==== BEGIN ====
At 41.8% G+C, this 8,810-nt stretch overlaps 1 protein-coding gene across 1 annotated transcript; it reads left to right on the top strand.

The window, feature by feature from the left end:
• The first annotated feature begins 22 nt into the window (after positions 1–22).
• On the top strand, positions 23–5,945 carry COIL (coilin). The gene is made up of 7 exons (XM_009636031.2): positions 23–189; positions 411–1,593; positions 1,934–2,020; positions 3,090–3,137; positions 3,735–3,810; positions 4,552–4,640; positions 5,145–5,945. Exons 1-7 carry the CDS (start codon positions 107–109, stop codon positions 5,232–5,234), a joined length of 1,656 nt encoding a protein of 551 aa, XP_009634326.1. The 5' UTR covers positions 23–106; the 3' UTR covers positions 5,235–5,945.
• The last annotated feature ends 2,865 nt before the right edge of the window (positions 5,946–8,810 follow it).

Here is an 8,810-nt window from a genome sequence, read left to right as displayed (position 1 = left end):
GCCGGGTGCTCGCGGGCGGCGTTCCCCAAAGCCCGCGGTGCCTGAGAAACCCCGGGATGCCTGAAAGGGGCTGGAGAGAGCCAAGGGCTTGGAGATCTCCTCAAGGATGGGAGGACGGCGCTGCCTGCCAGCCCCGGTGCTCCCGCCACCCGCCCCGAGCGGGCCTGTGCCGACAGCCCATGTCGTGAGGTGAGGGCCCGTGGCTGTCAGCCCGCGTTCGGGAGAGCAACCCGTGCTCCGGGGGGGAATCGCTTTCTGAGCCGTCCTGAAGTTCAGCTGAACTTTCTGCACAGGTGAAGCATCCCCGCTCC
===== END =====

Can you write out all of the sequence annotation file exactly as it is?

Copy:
At 41.8% G+C, this 8,810-nt stretch overlaps 1 protein-coding gene across 1 annotated transcript; it reads left to right on the top strand.

The window, feature by feature from the left end:
• The first annotated feature begins 22 nt into the window (after positions 1–22).
• On the top strand, positions 23–5,945 carry COIL (coilin). The gene is made up of 7 exons (XM_009636031.2): positions 23–189; positions 411–1,593; positions 1,934–2,020; positions 3,090–3,137; positions 3,735–3,810; positions 4,552–4,640; positions 5,145–5,945. Exons 1-7 carry the CDS (start codon positions 107–109, stop codon positions 5,232–5,234), a joined length of 1,656 nt encoding a protein of 551 aa, XP_009634326.1. The 5' UTR covers positions 23–106; the 3' UTR covers positions 5,235–5,945.
• The last annotated feature ends 2,865 nt before the right edge of the window (positions 5,946–8,810 follow it).

Here is an 8,810-nt window from a genome sequence, read left to right as displayed (position 1 = left end):
GCCGGGTGCTCGCGGGCGGCGTTCCCCAAAGCCCGCGGTGCCTGAGAAACCCCGGGATGCCTGAAAGGGGCTGGAGAGAGCCAAGGGCTTGGAGATCTCCTCAAGGATGGGAGGACGGCGCTGCCTGCCAGCCCCGGTGCTCCCGCCACCCGCCCCGAGCGGGCCTGTGCCGACAGCCCATGTCGTGAGGTGAGGGCCCGTGGCTGTCAGCCCGCGTTCGGGAGAGCAACCCGTGCTCCGGGGGGGAATCGCTTTCTGAGCCGTCCTGAAGTTCAGCTGAACTTTCTGCACAGGTGAAGCATCCCCGCTCC